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Define $y[n]:=\displaystyle\sum_{m=-\infty}^{n}x[m]$. The DTFT is found as follows: \begin{align*} y[n]&=\sum_{m=-\infty}^{n}x[m]\\ \\ &=\sum_{m=-\infty}^{n-1}x[m]+x[n]\\ \\ &=y[n-1]+x[n]\\ \\ \implies x[n]&=y[n]-y[n-1] \end{align*} Therefore, applying DTFT : \begin{align*} \mathcal{F}\{x\}[n]=X(e^{j\omega})&=\mathcal{F}\{y[n]-y[n-1]\}\\ \\ &=(1-e^{-j\omega})Y(e^{j\omega}) \end{align*} Hence : $$ Y(e^{j\omega})=\frac{1}{1-e^{-j\omega}}X(e^{j\omega}) $$ However, the correct answer is : $$ \frac{1}{1-e^{-j\omega}}X(e^{j\omega})+\color{red}{\pi X(e^{j0})\sum_{k=-\infty}^{\infty}\delta(\omega-2k\pi)} $$ My question is where did the DC term come from and why didn't it work in my derivation?

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    $\begingroup$ Dividing by $1-e^{-j\omega}$ is not valid for $\omega=0$ (and integer multiples of $2\pi$). $\endgroup$ – Matt L. Apr 9 at 9:50
  • $\begingroup$ You are right sir, but how did they fix this when they used the impulse train? @MattL. $\endgroup$ – deerclaysup Apr 9 at 9:52
  • $\begingroup$ I might write up an answer when I have the time to do so, but in the meantime take a look at the answers to this question. $\endgroup$ – Matt L. Apr 9 at 9:58
  • $\begingroup$ ... and this one. $\endgroup$ – Matt L. Apr 9 at 9:59
  • $\begingroup$ Alright will do, thank you very much sir! $\endgroup$ – deerclaysup Apr 9 at 10:00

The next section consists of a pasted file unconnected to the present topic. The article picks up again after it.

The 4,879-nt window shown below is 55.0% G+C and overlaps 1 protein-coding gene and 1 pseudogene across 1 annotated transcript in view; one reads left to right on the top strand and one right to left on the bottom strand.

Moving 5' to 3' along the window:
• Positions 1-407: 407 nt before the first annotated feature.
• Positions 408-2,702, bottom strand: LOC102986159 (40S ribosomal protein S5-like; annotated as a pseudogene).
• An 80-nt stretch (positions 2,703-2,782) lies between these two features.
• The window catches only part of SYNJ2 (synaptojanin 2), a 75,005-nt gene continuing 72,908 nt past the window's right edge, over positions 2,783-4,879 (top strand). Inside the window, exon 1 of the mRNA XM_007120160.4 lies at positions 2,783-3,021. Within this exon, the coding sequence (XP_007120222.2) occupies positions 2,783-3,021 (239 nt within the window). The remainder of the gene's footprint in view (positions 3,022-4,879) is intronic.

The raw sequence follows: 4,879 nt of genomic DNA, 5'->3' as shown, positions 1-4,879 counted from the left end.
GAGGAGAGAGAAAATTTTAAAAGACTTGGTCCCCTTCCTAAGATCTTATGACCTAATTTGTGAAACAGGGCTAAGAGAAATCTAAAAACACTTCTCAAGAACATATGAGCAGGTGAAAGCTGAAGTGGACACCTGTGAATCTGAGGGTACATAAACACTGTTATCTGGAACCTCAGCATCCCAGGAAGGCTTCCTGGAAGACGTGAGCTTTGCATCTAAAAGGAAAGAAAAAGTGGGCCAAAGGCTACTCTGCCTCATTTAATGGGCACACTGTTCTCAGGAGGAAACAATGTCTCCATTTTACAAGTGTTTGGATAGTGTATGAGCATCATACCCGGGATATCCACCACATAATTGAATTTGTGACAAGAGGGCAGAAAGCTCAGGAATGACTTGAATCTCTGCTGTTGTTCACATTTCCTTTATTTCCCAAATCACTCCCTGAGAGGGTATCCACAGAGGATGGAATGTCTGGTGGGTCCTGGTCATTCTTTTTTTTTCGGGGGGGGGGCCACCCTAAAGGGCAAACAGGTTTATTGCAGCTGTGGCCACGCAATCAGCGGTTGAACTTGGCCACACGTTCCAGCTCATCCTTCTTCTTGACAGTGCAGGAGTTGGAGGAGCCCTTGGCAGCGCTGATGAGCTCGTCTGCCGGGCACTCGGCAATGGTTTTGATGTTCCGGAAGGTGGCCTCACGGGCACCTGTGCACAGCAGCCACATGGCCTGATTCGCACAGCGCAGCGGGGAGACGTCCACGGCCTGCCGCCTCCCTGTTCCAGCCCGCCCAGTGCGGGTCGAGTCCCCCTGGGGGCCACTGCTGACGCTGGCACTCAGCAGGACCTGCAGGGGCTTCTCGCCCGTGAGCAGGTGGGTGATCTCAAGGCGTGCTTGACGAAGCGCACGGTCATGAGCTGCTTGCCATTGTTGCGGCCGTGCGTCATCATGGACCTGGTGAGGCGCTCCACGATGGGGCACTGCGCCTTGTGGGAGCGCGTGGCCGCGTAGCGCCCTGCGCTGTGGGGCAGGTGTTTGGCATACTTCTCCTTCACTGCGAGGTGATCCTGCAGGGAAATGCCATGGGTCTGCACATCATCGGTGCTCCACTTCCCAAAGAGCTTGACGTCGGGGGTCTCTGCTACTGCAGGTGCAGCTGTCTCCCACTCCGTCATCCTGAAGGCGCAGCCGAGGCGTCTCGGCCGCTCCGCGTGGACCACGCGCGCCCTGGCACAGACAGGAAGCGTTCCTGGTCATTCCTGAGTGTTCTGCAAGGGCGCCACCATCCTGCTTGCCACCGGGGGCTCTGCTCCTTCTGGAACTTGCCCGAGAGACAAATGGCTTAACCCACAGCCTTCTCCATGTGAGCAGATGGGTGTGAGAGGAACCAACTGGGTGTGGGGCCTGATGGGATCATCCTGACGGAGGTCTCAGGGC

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Note that the equation

$$x[n]=y[n]-y[n-1]\tag{1}$$

doesn't uniquely determine the sequence $y[n]$. If some $y[n]$ satisfies $(1)$, so does $y[n]+c$ with some constant $c$. Consequently, Eq. $(1)$ determines $y[n]$ only up to a constant, which corresponds to a DC term in the frequency domain.

Hence, the equation

$$Y(e^{j\omega})=\frac{X(e^{j\omega})}{1-e^{-j\omega}}\tag{2}$$

is only valid for $\omega\neq 0$, or, more generally, for $\omega\neq 2\pi k$, $k\in\mathbb{Z}$.

The most straightforward way to derive the DTFT of

$$y[n]=\sum_{m=-\infty}^nx[m]\tag{3}$$

is to realize that $y[n]$ is the convolution of $x[n]$ with the unit step sequence $u[n]$, and, consequently, the DTFT of $y[n]$ is given by

$$Y(e^{j\omega})=X(e^{j\omega})U(e^{j\omega})\tag{4}$$

where $U(e^{j\omega})$ is the DTFT of the unit step $u[n]$:

$$U(e^{j\omega})=\pi\delta(\omega)+\frac{1}{1-e^{-j\omega}}\tag{5}$$

Several ways to derive the result $(5)$ are discussed in the answers to this and this question.

Note that in $(5)$ I use $\delta(\omega)$ instead of $\sum_k\delta(\omega-2\pi k)$ to avoid cluttered notation. The fact that the DTFT is always $2\pi$-periodic is understood.

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  • $\begingroup$ Thank you very much sir now I have fully understood it. $\endgroup$ – deerclaysup Apr 9 at 11:22
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    $\begingroup$ "The fact that the DTFT is always $2\pi$-periodic is understood". I have also encountered more mathematically rigorous folks who insist (to the point of engaging in flame wars) that the DTFT is only defined on some interval $\omega \in [\omega_0, \omega_0 + 2 \pi)$ or $\omega \in (\omega_0, \omega_0 + 2 \pi]$. Either definition works equally well for casual engineering use. $\endgroup$ – TimWescott Apr 9 at 14:52

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